Beacons of Liberty
International Free Soil and the Fight for Racial Justice in Antebellum America
Adolphe Jean-Baptiste Bayot, The Arrival in Canada, engraved for Harriet Beecher Stowe’s Uncle Tom’s Cabin
Available for pre-order Spring 2021
A history of the American anti-slavery movement told through stories of harrowing escape, political grandstanding, and mass migration.
Beacons of Liberty shows how debates over citizenship, equality, and national character in the 19th-century U.S. unfolded on an international stage.
Tracing stories of escape, capture, resettlement, and life abroad, Beacons of Liberty illuminates the profound influence that free soil abroad had on ideas about emancipation, freedom, and national identity in the 19th-century United States.
Beacons of Liberty introduces readers to the world of the nineteenth-century anti-slavery movement as its participants would have experienced it: as a struggle for freedom unfolding on an international stage.
Before the Civil War, free African Americans and fugitive slaves crossed international borders to places like Canada, Mexico, and the Caribbean in search of freedom and equality. Beacons of Liberty tells the story of how these bold migrants catalyzed contentious debates over citizenship, racial justice, and national character in the United States.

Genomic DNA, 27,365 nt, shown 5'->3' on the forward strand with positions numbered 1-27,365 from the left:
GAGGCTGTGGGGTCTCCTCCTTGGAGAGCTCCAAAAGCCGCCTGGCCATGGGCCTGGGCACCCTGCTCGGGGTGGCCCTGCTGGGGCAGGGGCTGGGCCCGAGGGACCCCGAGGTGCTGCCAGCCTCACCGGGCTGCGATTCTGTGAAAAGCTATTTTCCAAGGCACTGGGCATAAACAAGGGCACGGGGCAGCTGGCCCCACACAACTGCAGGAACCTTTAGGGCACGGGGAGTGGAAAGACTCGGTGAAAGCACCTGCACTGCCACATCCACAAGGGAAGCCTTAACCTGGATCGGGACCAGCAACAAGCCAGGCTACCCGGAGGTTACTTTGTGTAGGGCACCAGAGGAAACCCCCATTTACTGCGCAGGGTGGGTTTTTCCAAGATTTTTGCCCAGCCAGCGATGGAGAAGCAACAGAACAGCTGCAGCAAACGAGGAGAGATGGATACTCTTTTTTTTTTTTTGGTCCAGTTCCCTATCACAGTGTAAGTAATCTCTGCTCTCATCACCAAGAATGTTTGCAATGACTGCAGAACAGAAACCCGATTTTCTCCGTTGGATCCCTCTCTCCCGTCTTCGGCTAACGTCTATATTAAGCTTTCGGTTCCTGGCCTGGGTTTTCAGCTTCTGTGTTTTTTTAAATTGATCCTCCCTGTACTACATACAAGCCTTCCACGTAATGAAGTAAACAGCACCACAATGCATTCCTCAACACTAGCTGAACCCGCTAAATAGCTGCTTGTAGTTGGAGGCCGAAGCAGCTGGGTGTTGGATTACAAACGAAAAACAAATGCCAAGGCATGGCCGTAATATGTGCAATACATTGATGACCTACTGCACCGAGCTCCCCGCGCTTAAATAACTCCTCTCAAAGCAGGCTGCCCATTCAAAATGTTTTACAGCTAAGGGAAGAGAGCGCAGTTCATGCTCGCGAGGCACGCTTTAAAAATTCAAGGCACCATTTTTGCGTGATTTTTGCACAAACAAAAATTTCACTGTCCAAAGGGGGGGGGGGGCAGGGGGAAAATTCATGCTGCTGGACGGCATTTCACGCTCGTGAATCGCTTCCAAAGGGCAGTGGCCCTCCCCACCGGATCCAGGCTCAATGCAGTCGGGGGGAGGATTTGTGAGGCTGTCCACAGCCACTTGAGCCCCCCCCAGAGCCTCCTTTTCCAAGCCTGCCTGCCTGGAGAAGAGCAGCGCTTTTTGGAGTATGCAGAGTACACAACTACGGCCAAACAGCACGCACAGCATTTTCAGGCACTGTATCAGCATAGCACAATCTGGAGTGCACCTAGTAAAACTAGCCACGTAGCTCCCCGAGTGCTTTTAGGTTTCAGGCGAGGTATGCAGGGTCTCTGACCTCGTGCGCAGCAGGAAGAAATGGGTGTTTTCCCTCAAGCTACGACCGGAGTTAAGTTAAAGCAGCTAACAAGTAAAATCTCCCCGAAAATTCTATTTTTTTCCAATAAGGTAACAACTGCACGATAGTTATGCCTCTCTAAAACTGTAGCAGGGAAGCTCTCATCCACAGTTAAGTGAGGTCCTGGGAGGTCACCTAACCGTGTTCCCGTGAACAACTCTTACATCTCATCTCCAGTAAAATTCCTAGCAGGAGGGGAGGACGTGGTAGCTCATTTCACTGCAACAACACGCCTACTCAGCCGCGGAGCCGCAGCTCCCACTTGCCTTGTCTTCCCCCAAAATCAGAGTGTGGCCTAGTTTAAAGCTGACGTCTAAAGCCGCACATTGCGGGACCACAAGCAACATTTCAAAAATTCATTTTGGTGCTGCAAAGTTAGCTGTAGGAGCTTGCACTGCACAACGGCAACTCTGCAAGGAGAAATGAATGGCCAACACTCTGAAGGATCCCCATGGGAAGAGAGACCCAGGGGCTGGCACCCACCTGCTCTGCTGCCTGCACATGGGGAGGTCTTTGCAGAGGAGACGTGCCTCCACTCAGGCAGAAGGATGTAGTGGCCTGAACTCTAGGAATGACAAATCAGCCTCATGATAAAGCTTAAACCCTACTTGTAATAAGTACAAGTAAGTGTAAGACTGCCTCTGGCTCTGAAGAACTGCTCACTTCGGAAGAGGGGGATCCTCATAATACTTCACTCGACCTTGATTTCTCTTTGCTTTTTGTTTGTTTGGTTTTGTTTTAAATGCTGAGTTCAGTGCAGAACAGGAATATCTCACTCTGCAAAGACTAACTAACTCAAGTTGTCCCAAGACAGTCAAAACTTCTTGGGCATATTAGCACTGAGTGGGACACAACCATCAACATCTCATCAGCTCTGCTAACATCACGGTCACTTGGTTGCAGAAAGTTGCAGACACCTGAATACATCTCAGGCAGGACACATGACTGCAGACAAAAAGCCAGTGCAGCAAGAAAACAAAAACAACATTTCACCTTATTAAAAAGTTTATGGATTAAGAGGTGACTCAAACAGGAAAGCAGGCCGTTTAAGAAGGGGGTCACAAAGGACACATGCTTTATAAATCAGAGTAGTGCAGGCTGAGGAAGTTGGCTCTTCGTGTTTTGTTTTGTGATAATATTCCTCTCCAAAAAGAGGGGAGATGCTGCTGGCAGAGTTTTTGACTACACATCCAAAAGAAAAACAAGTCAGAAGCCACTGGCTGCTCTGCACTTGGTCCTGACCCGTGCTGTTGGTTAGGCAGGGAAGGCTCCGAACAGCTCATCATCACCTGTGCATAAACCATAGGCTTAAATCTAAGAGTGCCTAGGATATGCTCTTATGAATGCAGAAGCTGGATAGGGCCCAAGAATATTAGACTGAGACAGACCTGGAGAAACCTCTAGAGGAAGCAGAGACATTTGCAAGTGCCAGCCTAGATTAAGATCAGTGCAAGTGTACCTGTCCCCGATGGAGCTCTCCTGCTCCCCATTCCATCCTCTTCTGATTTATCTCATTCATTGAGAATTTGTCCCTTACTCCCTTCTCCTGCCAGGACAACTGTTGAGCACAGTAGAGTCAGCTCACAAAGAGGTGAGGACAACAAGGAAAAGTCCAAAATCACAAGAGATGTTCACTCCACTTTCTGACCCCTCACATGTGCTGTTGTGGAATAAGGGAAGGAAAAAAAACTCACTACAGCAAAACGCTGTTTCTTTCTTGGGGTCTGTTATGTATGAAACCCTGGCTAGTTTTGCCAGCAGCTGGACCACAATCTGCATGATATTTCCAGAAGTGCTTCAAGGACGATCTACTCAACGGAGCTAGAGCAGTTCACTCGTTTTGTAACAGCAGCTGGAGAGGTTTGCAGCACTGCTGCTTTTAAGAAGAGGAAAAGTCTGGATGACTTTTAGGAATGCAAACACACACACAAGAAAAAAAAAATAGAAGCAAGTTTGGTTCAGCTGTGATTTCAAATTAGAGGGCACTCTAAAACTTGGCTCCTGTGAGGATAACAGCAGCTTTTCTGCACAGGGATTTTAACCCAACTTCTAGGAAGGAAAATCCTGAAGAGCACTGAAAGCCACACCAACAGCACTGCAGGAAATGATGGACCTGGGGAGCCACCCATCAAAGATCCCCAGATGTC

Blending fresh historical analysis with incredible stories of escape and rebellion, Beacons of Liberty illuminates how the shifting geography of slavery and freedom beyond U.S. borders helped shape the hopes and expectations of black radicals, white politicians, and fiery reformers engaged in the American anti-slavery movement. Featuring perspectives from activists and risk-takers like Mary Ann Shadd, Martin Delany, and James C. Brown, Beacons of Liberty highlights the critical role that international free soil played in the long and arduous fight for emancipation and racial justice in the United States.